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Stafford Loans

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Stafford Loans are also known as Federal Family Education Loans (FFEL) and William D. Ford Direct Loans (Direct Loans). The main difference between the FFEL and Direct Loan is that under FFEL, funds come from a participating bank while the Direct Loan is federally funded. Eligibility, rules and the amount you can receive is identical for both programs, only the repayment plans are different.

Applying for either program is done by filling out an FAFSA application either online or at your school’s financial aid office. Once your application is processed your school reviews the results and will let you know about your eligibility.

Your Lender:

– If you are eligible, your lender for a Direct Loan is federally sourced.

– If you are eligible for a FFEL you will need to choose a lender. You can select any lender you want. Your school may have a list of preferred lenders but you don’t necessarily have to choose from among them, you are free to choose.

How to choose one? Shop around to find the best deal! What interest rates are they offering? What are their terms for repayment? Do they offer discounts if you agree to automatic repayment? Are they easy to reach when you need them? These are some of the questions on which you need to base your decision.

Loan amount:

First of all, depending on your financial needs and situation (i.e., your FAFSA result), you may be eligible for a subsidized loan. The subsidized loan means the government will pay your interest while you’re in school and for the first 6 months after you finish, including if you’re eligible for deferred payments.

Dependent undergraduate students, you can receive up to $2,625 if you’re in your first year and full-time. You can receive up to $3,500 if you have done your first year and you are still a full-time student. You can receive $5,500 if you have done 2 years of study and you are a full-time student. If you are a dependent undergraduate and you do not fit these criteria (if you are part-time for example) you may still receive loans, but the amount will probably not be the maximum allowed. The amount you will receive will be based on your FAFSA results.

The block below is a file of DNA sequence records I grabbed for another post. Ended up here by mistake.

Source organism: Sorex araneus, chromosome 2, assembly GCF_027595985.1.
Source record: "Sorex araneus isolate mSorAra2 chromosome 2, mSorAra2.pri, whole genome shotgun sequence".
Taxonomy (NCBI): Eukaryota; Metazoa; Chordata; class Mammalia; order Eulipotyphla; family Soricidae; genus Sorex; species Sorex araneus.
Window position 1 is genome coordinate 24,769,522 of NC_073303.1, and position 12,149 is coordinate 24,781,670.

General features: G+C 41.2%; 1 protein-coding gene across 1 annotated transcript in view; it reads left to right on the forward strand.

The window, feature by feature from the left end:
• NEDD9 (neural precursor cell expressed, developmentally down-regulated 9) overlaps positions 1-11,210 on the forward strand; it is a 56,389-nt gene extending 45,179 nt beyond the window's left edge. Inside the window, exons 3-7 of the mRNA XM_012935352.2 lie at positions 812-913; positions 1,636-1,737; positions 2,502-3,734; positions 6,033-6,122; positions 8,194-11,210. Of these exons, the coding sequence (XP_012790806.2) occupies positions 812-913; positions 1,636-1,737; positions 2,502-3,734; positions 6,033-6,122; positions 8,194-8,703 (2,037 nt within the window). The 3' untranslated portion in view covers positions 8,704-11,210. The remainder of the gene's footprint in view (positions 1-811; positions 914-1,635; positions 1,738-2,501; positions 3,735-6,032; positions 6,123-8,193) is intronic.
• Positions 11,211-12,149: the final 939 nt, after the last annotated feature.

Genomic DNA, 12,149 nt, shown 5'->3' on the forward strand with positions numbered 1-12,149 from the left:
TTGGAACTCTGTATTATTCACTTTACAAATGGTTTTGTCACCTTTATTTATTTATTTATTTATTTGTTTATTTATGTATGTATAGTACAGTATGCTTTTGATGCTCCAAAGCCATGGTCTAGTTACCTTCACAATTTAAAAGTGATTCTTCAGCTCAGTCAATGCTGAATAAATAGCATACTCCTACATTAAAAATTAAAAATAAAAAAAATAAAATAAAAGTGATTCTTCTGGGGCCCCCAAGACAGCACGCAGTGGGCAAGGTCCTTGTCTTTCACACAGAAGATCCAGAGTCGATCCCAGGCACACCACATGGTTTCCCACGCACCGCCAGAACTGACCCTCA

Independent undergraduate students and dependent students, if your parents aren’t eligible for a Plus Loan you can borrow up to $6,625 as long as you’re a full-time first year student. You can borrow up to $7,500 if you have completed your first year and are still a full-time student. Once you have completed the second year of your program and are still a full-time student you can borrow up to $10,500 per year. If you are an independent undergraduate and you do not fit these criteria (if you are part-time for example) you may still receive loans but the amount will probably not be the maximum allowed. The amount you will receive will be based on your FAFSA results.

If you are approved for a loan it will come from your school. The school will first use the money to pay your fees (tuition, lodging, etc) then if there is any money leftover they will give it to you. In this case your balance has to be paid to you in two payments (each semester).

Please note that all loans offered after July 1st 2006 have an interest rate of 6.8% (prior to this date the rate was variable but couldn’t exceed 8.25%). Banks cannot give you a loan with an interest rate higher than 6.8%. Remember there is usually a one time fee of 4% on the amount of the loan. It is taken directly from the loan.

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